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BOOK REVIEW / NONFICTION : Reassessing Beauty . . . From the Inside : LOOK AT MY UGLY FACE: Myths and Musings on Beauty and Other Perilous Obsessions With Women's Appearance, by Sara Halprin ; Viking; $22.95, 352 pages


It was just one of those days that people of a certain age can have: First the woman who owns the eyeglass emporium tells me not to buy a particular frame because it's going to age me. Then a friend with what I consider a rather snappy physique confesses that she won't wear sleeveless shirts because she doesn't think she can get away with it anymore.

I come home and collapse in front of the TV--and the news is that women and men around the country are letting doctors shoot botulism toxin into their foreheads because it paralyzes the facial muscles that make wrinkles.

What are we coming to--or, more to the point, how do we get out of here? Sara Halprin thinks she has the answer in "Look at My Ugly Face," her investigation of our obsession with women's appearances.

Halprin is a process therapist, a university professor, a filmmaker and a woman who has always paid attention to looks. From the moment she set eyes on Margaret O'Brien's costumes in the 1949 film version of "The Secret Garden," Halprin was hooked on the notion that you are what you wear. To be a proper academic, she was going to wear Laura Ashley cottons and corduroys; to be a proper young wife, she was going to keep slim enough to look good in a bathing suit.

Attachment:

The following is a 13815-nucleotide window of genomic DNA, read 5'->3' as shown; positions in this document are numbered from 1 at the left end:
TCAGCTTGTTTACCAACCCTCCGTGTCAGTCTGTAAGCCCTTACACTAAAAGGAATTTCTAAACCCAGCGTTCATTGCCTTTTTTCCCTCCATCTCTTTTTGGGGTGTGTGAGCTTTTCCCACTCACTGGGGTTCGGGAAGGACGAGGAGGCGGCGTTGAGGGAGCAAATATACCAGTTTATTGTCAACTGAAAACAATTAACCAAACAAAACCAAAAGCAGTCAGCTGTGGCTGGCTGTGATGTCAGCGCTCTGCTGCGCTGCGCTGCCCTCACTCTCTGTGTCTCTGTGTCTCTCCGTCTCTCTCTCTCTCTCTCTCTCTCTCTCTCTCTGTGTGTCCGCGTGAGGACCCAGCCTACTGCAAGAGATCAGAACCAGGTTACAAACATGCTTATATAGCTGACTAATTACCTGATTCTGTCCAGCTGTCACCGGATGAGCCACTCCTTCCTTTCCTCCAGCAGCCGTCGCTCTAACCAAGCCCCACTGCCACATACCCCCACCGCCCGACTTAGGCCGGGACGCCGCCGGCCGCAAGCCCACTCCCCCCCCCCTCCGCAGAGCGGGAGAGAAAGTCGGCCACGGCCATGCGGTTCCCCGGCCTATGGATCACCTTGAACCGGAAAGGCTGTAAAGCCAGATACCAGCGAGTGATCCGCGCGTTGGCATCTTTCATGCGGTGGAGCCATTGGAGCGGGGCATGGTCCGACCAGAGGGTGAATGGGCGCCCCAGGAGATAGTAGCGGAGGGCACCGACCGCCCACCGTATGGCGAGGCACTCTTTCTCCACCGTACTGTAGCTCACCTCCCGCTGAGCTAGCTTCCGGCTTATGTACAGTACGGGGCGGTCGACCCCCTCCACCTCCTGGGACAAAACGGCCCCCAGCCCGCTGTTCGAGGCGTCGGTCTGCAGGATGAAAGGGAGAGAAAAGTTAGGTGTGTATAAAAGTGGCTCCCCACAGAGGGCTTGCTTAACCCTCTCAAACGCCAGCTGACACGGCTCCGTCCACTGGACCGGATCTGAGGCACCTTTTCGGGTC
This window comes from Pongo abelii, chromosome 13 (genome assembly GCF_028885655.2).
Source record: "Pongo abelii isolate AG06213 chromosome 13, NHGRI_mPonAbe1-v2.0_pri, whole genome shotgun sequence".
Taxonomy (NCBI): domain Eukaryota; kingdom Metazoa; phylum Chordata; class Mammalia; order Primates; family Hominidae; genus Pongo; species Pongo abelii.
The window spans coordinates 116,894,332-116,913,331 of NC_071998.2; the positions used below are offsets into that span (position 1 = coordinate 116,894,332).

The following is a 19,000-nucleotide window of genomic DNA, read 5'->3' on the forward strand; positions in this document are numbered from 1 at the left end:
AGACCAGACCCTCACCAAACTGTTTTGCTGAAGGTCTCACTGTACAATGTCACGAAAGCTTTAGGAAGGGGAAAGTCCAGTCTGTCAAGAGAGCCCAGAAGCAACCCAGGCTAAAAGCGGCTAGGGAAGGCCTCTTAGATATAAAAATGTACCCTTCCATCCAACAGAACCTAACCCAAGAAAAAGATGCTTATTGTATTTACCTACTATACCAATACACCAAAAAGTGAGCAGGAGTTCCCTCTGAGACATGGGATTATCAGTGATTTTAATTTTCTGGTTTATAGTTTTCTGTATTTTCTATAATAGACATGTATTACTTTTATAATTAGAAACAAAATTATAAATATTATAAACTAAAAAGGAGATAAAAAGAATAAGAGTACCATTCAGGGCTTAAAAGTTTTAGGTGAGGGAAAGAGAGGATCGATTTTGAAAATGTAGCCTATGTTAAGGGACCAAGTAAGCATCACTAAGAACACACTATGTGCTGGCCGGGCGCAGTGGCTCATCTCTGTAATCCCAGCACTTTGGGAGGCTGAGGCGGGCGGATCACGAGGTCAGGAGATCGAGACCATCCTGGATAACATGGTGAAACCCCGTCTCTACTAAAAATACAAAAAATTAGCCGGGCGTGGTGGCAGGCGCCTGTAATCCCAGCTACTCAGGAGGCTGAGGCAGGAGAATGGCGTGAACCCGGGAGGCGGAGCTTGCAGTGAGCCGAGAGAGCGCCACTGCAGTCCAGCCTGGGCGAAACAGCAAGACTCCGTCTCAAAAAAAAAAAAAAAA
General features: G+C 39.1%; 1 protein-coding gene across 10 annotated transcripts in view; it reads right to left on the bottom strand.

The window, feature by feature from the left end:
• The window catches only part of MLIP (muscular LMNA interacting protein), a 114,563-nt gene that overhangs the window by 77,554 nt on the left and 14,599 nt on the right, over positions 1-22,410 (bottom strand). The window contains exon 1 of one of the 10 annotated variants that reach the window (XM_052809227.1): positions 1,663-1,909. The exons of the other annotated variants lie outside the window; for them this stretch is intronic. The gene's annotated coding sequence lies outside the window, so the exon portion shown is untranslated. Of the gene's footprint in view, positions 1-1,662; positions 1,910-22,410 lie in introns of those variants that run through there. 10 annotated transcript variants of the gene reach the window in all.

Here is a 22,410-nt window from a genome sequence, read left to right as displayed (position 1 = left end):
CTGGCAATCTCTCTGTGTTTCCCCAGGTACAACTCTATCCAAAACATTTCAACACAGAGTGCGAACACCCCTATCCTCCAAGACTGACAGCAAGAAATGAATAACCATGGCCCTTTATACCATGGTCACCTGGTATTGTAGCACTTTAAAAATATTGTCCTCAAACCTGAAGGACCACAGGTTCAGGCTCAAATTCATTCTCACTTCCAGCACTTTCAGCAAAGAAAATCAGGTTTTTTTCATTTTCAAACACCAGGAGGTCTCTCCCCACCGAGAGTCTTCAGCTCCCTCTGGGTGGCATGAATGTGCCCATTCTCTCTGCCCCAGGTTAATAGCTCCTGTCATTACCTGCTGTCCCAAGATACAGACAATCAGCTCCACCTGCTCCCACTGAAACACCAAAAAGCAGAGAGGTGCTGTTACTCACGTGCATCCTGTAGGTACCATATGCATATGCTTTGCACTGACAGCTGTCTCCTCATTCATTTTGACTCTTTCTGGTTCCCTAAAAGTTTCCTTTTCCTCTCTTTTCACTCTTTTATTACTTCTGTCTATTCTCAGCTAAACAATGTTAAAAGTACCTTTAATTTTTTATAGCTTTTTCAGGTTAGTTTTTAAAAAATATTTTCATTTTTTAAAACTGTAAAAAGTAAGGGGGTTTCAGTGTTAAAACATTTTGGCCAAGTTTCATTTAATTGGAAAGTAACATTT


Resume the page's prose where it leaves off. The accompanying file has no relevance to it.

It was only when she and easy beauty parted ways, after the difficult birth of her first child, that Halprin was forced to reassess her definition of beauty. Was it something applied from the outside in--or something she could find within her self?

She has spent her career since looking for the answer, which happily, with some struggle, is that she's found that beauty lurks within (didn't I hear that in "Beauty and the Beast?"). Her search has taken her from Taoist legend to contemporary anecdote, from the story of a beautiful Chinese woman who mutilated her face lest her appearance prove an obstacle to enlightenment to the all-too-familiar story of a young woman, ravaged by cancer and the attendant treatments, who has to redefine herself.

The result is an earnest, well-intentioned look at our preoccupation with appearance. Halprin has long since abandoned her own self-consciousness about how she looks and, more interestingly, how she feels about how she looks. Her memory of seeing "The Secret Garden"--and of being reassured that the celluloid Mary Lennox, unlike her prose counterpart, can become a good person and still look the same--is a touching one, a reminder of how early young girls learn to worry over their looks.

Ultimately, though, much of this seems like familiar turf; yet another chapter on early religion and goddess worship, yet another look at how the media affect our perceptions of ourselves, more material on the youth obsession that makes it so difficult for a woman to become a grown-up. Halprin's generous nature almost works against her: The prose is modulated; the point of view, considered.

Halprin genuinely believes that beauty is not about transitory features, but about freedom of spirit--an admirable point of view, one that too many women spend too much time trying to attain. The problem, ironically, is that this kind of message always goes better with a bit of anger, or a side of righteous indignation, and Halprin seems to have gotten beyond those petty emotions.

"So long as women are defined by appearance rather than by action, old women will be powerless in a world that sees them as ugly," she writes. "This is a loss to the world as well as to the old women."

This is hardly news. Some remedy for the collective unconscious would be, but Halprin is more philosopher than politician. So we wait, and wade through the ads for age-stoppers of all variety. If enlightenment comes one woman at a time, we're going to be stuck here for a while.

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